MANHATTAN (CN) – Documentary outtakes cannot help New York City fend off a $20 million civil suit by five men falsely imprisoned for the rape of a Central Park jogger, a federal judge ruled.
“The Central Park Five,” a film by Ken Burns, his daughter Sarah Burns and her husband David McMahon, takes the unambiguous perspective that the police coerced five black and Latino teenagers to confess to gang-raping a Central Park jogger in 1989 amid a backdrop of racial tensions and rising crimes rates in New York City.
Antron McRay, Raymond Santana Jr., Kharey Wise, Kevin Richardson and Yusef Salaam were between the ages of 14 and 16 when they became suspects in the horrific sexual assault.
After they served their sentences, convicted rapist and murderer Matias Reyes admitted that he was the actual perpetrator, and DNA testing corroborated his confession.
The Central Park Five, as they came to be known, had their convictions vacated, and they sued the city, the police, the District Attorney’s Office, interrogators and prosecutors in 2003.
Producer Florentine Films released the Burns documentary reflecting on their case, imprisonment and civil claims last year, near the 10th anniversary of the civil suit.
Trying to gather evidence for the upcoming trial, city lawyers subpoenaed Florentine to turn over footage of interviews with lawyers, experts and witnesses left on the cutting room floor.
Although interviews with sources are typically protected under journalistic privilege, city attorneys claimed there was precedent to order such disclosure.
In 2010, a federal judge ordered disclosure of outtakes from the Joseph Berlinger documentary “Crude,” which depicted Chevron’s ongoing litigation over oil spills in Ecuador. Upholding that ruling a year later, the 2nd Circuit said journalist’s privilege did not protect Berlinger because he filmed the work as an advocate for the Ecuadoreans, rather than as an independent reporter. The ruling noted that a lawyer for the Ecuadoreans solicited the documentary and swayed Berlinger to delete a certain scene.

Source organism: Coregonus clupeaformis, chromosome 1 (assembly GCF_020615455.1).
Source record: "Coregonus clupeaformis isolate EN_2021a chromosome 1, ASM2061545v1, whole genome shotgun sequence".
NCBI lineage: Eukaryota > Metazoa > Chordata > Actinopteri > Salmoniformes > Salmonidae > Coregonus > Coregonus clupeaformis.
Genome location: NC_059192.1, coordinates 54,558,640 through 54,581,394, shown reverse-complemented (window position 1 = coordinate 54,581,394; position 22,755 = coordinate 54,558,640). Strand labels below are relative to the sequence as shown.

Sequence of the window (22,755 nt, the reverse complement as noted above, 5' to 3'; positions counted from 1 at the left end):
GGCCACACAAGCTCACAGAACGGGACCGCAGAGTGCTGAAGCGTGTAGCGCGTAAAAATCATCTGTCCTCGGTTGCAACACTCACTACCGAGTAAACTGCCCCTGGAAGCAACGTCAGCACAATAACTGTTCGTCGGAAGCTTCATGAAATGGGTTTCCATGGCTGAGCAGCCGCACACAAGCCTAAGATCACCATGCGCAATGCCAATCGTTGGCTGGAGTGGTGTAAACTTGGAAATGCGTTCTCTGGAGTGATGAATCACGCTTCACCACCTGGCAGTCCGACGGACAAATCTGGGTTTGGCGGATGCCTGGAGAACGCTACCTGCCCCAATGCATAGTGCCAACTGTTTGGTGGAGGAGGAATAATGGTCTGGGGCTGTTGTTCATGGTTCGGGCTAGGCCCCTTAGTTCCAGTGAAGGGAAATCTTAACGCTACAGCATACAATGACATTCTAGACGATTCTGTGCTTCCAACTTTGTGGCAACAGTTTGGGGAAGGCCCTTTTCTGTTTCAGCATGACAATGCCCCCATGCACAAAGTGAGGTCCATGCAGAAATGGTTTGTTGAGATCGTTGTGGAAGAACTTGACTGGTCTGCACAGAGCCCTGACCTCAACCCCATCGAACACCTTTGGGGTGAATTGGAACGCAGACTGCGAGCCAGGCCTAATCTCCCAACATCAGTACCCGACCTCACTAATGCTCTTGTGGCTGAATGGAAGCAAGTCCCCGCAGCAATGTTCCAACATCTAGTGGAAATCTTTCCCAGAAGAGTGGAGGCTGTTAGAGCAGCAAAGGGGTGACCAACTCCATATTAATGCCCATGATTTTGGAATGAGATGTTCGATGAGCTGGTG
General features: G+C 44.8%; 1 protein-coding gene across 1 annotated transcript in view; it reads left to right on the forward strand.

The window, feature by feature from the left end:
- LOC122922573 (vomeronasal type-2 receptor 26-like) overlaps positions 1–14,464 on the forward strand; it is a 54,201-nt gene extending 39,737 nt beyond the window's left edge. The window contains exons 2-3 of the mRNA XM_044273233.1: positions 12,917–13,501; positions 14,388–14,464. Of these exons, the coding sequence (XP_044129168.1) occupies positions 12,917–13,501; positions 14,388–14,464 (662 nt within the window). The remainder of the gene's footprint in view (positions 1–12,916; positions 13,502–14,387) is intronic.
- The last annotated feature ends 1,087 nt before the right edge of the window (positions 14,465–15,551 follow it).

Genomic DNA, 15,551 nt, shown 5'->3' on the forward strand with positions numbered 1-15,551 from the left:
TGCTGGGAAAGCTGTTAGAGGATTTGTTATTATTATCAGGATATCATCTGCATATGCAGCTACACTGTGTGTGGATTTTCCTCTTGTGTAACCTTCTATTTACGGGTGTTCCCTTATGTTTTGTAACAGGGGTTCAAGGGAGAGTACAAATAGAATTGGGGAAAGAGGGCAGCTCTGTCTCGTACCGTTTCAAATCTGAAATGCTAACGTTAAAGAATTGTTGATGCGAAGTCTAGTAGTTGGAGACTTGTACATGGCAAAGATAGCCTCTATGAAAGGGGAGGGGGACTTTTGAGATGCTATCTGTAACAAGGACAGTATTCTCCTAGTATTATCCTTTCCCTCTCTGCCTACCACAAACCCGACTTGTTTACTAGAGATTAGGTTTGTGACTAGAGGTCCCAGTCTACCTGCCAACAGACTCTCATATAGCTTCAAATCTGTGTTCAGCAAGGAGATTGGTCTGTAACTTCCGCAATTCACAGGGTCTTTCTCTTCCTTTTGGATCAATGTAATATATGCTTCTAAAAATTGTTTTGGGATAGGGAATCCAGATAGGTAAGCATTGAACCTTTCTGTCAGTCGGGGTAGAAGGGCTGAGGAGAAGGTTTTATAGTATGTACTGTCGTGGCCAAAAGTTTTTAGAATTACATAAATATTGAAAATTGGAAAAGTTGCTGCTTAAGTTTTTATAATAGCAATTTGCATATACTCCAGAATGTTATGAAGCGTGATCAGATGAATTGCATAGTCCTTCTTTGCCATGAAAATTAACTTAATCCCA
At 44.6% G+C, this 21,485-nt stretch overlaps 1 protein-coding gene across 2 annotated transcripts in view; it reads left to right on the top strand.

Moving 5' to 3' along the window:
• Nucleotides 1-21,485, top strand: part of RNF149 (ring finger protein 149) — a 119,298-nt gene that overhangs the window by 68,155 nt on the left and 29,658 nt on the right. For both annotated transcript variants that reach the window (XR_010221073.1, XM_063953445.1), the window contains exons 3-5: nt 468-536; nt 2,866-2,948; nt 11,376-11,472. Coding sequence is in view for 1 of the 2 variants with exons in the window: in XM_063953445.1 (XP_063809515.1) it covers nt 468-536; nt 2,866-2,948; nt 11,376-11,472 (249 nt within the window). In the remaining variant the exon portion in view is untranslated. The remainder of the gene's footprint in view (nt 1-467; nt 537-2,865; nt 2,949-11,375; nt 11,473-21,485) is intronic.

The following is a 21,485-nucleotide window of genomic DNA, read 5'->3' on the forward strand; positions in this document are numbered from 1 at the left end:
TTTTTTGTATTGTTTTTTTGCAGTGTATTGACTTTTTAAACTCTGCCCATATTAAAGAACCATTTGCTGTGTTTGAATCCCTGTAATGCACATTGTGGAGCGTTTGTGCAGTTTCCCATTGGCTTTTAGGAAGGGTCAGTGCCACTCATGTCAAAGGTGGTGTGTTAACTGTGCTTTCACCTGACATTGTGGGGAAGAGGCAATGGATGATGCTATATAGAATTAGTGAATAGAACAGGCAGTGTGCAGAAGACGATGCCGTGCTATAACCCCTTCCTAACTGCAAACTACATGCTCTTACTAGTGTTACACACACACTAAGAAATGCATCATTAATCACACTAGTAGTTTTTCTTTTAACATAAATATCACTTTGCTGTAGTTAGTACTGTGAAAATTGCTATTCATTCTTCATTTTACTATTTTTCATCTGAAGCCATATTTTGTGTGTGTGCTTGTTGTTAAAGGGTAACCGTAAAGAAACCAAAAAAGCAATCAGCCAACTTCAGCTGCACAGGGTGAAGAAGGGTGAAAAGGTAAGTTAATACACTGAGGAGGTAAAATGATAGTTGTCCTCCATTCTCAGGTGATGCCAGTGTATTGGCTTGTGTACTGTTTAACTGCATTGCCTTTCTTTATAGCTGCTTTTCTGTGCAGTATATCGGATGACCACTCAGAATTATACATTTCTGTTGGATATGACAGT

As to the directors of “The Central Park Five,” however, U.S. Magistrate Judge Ronald Ellis found that they maintained their editorial and financial independence throughout the filmmaking process.
“In Berlinger, the [2nd Circuit] made clear that consistency of point of view does not show a lack of independence where, for example, a filmmaker has editorial and financial independence over the newsgathering process,” Ellis wrote. “Indeed, it seems likely that a filmmaker would have a point of view going into a project.”
The city’s claims do not trump press freedom, according to the 15-page opinion.
“In sum, defendants have failed to present this court with ‘a concern so compelling as to override the precious rights of freedom of speech and the press’ the reporter’s privilege seeks to ensure,” Ellis wrote.
City lawyer Celeste Koeleveld called the decision disappointing and said she and her colleagues are “reviewing our options.”
“While journalistic privilege under the law is very important, we firmly believe it did not apply here,” Koeleveld said in a statement. “This film is a one-sided advocacy piece that depicts the plaintiffs’ version of events as undisputed fact. It is our view that we should be able to view the complete interviews, not just those portions that the filmmakers chose to include.”
John Siegel, a lawyer for Florentine Films, told Courthouse News over the phone that the city was partly responsible for the alleged one-sidedness of the documentary.
“My clients repeatedly over an extended period of time sought to interview a wide array of city officials involved in the case, including police official and prosecutors involved in the case, and every effort was rebuffed,” Siegel said.
He hailed the “excellent” decision as a boon to filmmakers and advocacy journalism as a whole.
“The mere fact that the filmmakers have a perspective and point of view in the Central Park case does not come close to a justification [for a subpoena],” he said.
He added that Ellis’ order “very precisely outlines the limits of the Berlinger decision … to its peculiar and perhaps unique facts.”
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